my ole man’s a wears a dustman’s att.he wears cor blimey trousers,n lives in a council flat…but at least he taught me manners….i bet those “opportunity”kids had a few richard bransons,n i bet they outsmarted that teacher,many a time…seems there’s some things they dont teach ya at school huh?

  19. avatar
    Hellbound Heart | 13 June 2008 at 10:15 am #

    i didn’t mind primary school but i fucking hated high school…there were a few week-long excursions away during high school that i didn’t go on because i knew that i’d get hell from other kids…kids aren’t too bad in primary school but they can be utter shitheads in high school…
    we had a special ed unit in our primary school…a detatched building with its own little fenced yard…remember the stares of the downs syndrome kids from the other side of the fence…
    love always…

  20. avatar
    i was a teenage malcontent | 13 June 2008 at 10:58 am #

    Hellbound: exactly. Infants & Juniors (5 – 11), great. Comprehensive (11-16), fucking diabolical nightmare! I was too damned awkward to go on ANY school trips though: i deliberately refused and sat on my own in study hall instead like the contrary bastard I was.

  21. avatar
    eek | 13 June 2008 at 11:29 am #

    The opposite years were bad for me, HH. The first seven years were hideous (the little kids in the school I went to were mean!); the last four years weren’t so bad. Of course the last four years weren’t with the same kids since I switched to a small private school, so that certainly helped. And the teachers in high school weren’t (for the most part) incompetent. That helped too.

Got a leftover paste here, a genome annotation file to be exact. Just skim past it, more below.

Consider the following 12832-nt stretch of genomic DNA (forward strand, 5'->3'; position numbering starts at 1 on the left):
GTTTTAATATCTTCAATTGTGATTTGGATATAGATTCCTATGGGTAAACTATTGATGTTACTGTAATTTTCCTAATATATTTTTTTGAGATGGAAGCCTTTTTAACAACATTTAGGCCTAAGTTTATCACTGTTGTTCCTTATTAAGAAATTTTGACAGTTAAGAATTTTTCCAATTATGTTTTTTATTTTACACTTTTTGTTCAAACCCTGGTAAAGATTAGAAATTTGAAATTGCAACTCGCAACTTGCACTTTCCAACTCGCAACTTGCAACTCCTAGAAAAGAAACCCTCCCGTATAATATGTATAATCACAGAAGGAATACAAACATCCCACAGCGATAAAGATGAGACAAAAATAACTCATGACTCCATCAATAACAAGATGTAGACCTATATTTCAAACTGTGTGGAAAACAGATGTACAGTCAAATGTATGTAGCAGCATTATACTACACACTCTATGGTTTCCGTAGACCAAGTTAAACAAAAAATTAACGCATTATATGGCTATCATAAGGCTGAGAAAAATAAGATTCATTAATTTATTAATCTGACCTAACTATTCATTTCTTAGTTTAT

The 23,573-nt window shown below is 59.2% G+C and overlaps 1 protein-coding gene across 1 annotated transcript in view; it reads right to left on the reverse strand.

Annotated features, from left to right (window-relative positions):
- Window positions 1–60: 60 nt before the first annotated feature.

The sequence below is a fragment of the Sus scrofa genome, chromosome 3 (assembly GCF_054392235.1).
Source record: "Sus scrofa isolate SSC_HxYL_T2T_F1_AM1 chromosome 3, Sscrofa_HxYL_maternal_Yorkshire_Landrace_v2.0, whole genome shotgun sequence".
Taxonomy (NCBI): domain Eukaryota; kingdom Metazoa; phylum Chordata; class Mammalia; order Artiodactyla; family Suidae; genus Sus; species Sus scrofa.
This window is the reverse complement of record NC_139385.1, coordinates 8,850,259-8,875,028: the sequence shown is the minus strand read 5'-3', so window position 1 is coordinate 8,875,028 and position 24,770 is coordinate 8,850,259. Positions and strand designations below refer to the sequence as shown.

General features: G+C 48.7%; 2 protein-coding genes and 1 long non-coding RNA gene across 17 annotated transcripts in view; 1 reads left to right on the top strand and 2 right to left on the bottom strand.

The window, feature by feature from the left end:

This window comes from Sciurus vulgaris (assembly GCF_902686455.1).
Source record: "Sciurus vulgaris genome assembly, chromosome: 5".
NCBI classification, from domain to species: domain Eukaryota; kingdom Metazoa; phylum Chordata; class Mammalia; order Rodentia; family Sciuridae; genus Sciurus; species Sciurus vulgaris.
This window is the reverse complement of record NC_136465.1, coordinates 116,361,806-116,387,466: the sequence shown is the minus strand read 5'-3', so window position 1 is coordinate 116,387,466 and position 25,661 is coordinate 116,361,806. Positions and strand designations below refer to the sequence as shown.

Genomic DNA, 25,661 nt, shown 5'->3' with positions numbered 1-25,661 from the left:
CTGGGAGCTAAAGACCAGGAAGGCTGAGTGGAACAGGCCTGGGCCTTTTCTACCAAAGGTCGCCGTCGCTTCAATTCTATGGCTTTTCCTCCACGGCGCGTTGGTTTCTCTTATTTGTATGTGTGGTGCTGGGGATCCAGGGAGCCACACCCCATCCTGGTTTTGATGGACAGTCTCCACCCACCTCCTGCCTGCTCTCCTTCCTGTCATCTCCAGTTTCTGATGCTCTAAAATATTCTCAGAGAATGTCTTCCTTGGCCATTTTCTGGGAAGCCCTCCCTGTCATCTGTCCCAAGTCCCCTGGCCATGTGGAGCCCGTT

I would not wish my early school years experience on anyone.

  22. avatar
    veleska1970 | 13 June 2008 at 3:06 pm #

    “I would not wish my early school years experience on anyone.”

    eek, i had the opposite problem~~jr. high and high was sheer terror, and most of elementary too. school was ok until the 4th grade. but university was wonderful because being an art major, i was amongst people who were like-minded and as creative as me. 🙂

  23. avatar
    CSTCoach | 13 June 2008 at 3:30 pm #

    jeezus, that brought back some memories! lol

    i spent 3 days in a room like that too, an “in school” suspension, cause kicking me out didn’t make any difference. i was still the same prank pulling evil genius after an enjoyable 3 days off to plot new schemes… In the special ed room i sat there all day reading magazines, pretending to enjoy the opportunity to catch up on my reading, never letting them see how miserably bored i was, how long the days were…

    missed out on one school trip too, cause i was deemed too bad to go. all i ever did was pull some very clever and rather poetic pranks, cause i hated being told what to do… Turns out the kids at the other school way up there in the north, where i was forbidden to go for fear of being a bad influence, they were all sniffing glue and driving around drunk. go figure. and here i probably woulda brought this album i was listening to – starfish – which woulda changed the whole consciousness of that place and sparked a velvet revolution. what a lost opportunity that was! 😉

  24. avatar
    kat | 13 June 2008 at 4:55 pm #

    ya, sk, what about the pyro in ye? park story… please!

  25. avatar
    davem | 13 June 2008 at 5:01 pm #

    You’ve given us some beautiful imagery on TTB over the past couple of years.
    But I fear the thought of burned wee is going to stay with me for the weekend. Ugghh. I am now lighting some incense.

  26. avatar
    fantasticandy | 13 June 2008 at 6:28 pm #

    school was a hellish totally negative ordeal for me……
    i don’t wish to remember it at all.

  27. avatar
    Anonymous | 18 June 2008 at 12:28 pm #

    at my primary school,we had a contraption called the algebraic dingaling.’) xo it runs on lurve. x